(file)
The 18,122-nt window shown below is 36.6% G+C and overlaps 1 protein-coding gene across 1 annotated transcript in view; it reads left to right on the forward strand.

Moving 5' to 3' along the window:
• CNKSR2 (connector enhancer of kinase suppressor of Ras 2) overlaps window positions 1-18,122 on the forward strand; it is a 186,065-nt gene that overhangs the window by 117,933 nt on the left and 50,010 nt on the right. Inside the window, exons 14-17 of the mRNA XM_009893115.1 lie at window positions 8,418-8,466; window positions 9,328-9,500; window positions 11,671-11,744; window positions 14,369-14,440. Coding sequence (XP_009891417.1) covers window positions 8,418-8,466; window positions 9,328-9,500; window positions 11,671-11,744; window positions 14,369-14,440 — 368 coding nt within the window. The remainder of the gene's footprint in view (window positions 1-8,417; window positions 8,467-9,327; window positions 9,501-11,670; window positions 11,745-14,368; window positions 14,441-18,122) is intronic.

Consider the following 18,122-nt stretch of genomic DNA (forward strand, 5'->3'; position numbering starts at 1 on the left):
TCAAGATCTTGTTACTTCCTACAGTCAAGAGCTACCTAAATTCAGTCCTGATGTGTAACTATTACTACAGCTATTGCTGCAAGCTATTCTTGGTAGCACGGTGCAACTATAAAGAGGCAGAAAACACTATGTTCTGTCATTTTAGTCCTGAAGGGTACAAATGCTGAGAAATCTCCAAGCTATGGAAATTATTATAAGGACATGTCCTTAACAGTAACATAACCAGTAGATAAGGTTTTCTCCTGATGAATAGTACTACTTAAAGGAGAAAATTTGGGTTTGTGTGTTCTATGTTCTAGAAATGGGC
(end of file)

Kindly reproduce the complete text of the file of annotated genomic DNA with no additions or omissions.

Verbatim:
The 18,122-nt window shown below is 36.6% G+C and overlaps 1 protein-coding gene across 1 annotated transcript in view; it reads left to right on the forward strand.

Moving 5' to 3' along the window:
• CNKSR2 (connector enhancer of kinase suppressor of Ras 2) overlaps window positions 1-18,122 on the forward strand; it is a 186,065-nt gene that overhangs the window by 117,933 nt on the left and 50,010 nt on the right. Inside the window, exons 14-17 of the mRNA XM_009893115.1 lie at window positions 8,418-8,466; window positions 9,328-9,500; window positions 11,671-11,744; window positions 14,369-14,440. Coding sequence (XP_009891417.1) covers window positions 8,418-8,466; window positions 9,328-9,500; window positions 11,671-11,744; window positions 14,369-14,440 — 368 coding nt within the window. The remainder of the gene's footprint in view (window positions 1-8,417; window positions 8,467-9,327; window positions 9,501-11,670; window positions 11,745-14,368; window positions 14,441-18,122) is intronic.

Consider the following 18,122-nt stretch of genomic DNA (forward strand, 5'->3'; position numbering starts at 1 on the left):
TCAAGATCTTGTTACTTCCTACAGTCAAGAGCTACCTAAATTCAGTCCTGATGTGTAACTATTACTACAGCTATTGCTGCAAGCTATTCTTGGTAGCACGGTGCAACTATAAAGAGGCAGAAAACACTATGTTCTGTCATTTTAGTCCTGAAGGGTACAAATGCTGAGAAATCTCCAAGCTATGGAAATTATTATAAGGACATGTCCTTAACAGTAACATAACCAGTAGATAAGGTTTTCTCCTGATGAATAGTACTACTTAAAGGAGAAAATTTGGGTTTGTGTGTTCTATGTTCTAGAAATGGGC